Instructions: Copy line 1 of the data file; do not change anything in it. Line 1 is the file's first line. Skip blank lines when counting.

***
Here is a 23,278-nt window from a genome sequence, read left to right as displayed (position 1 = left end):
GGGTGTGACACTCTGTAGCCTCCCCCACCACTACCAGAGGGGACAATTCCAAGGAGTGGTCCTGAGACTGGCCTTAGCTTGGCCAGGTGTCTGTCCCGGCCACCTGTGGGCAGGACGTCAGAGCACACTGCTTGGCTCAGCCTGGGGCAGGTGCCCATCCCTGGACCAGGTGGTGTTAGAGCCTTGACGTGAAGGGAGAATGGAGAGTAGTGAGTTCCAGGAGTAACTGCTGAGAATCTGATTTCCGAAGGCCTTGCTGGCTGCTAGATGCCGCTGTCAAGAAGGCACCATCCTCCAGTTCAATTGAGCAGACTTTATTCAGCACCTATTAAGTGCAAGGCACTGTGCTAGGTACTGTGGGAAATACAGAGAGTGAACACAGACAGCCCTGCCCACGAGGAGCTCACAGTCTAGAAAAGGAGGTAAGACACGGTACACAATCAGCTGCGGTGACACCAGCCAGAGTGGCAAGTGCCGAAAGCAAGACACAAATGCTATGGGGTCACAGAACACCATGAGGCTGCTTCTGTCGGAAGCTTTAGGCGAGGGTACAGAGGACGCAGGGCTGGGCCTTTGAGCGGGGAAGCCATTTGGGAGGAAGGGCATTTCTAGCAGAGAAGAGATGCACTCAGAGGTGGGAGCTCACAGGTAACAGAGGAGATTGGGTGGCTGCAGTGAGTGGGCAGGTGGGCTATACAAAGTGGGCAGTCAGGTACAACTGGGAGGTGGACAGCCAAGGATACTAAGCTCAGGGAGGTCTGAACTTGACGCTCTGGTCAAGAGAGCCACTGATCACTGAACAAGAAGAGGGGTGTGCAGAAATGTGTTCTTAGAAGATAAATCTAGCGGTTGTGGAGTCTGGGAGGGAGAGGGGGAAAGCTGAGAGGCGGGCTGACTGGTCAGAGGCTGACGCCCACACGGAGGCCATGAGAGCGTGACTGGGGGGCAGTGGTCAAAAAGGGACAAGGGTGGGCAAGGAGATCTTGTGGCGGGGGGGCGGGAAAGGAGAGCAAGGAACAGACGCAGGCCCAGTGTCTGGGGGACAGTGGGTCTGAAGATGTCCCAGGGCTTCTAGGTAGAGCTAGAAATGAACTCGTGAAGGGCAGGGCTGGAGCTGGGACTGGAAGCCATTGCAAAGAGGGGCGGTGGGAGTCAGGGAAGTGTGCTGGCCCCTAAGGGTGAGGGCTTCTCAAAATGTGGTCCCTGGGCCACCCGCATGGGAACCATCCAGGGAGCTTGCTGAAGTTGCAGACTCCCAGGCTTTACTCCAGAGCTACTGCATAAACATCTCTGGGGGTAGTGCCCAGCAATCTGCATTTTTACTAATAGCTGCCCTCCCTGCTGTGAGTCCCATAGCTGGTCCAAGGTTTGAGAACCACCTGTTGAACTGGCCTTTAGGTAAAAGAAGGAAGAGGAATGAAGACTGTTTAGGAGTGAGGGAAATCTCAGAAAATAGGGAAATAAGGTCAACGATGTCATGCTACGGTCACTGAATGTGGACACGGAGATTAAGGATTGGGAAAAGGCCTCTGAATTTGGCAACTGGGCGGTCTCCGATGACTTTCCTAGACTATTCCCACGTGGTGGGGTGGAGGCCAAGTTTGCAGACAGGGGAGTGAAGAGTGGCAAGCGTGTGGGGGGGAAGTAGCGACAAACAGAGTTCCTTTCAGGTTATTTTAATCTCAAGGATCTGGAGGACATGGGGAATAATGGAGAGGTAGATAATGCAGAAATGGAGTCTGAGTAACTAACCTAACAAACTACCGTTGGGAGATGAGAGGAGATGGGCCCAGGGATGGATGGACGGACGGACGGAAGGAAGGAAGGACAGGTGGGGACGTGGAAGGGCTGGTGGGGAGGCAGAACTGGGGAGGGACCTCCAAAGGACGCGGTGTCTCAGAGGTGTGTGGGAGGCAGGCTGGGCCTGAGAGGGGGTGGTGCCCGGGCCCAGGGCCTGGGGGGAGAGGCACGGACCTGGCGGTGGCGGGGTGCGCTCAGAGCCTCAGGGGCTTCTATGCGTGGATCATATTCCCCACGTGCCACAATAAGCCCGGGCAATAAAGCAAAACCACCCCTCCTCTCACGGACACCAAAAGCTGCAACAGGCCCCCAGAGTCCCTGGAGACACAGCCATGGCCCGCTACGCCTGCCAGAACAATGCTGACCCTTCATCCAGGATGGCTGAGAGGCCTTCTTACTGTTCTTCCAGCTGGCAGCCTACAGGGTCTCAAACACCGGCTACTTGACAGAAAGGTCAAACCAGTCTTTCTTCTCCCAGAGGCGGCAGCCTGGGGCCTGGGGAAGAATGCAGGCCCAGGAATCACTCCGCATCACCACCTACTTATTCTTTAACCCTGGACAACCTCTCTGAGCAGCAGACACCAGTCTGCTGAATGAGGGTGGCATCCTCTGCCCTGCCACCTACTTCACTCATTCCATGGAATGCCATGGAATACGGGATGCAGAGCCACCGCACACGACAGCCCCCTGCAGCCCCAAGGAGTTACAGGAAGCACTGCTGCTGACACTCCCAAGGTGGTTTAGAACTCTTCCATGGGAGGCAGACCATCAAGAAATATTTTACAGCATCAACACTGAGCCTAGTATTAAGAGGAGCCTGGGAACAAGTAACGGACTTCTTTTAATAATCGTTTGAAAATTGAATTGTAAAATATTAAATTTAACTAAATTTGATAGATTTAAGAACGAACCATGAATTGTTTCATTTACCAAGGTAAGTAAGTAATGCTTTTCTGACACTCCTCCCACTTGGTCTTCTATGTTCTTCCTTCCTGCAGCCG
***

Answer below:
Here is a 23,278-nt window from a genome sequence, read left to right as displayed (position 1 = left end):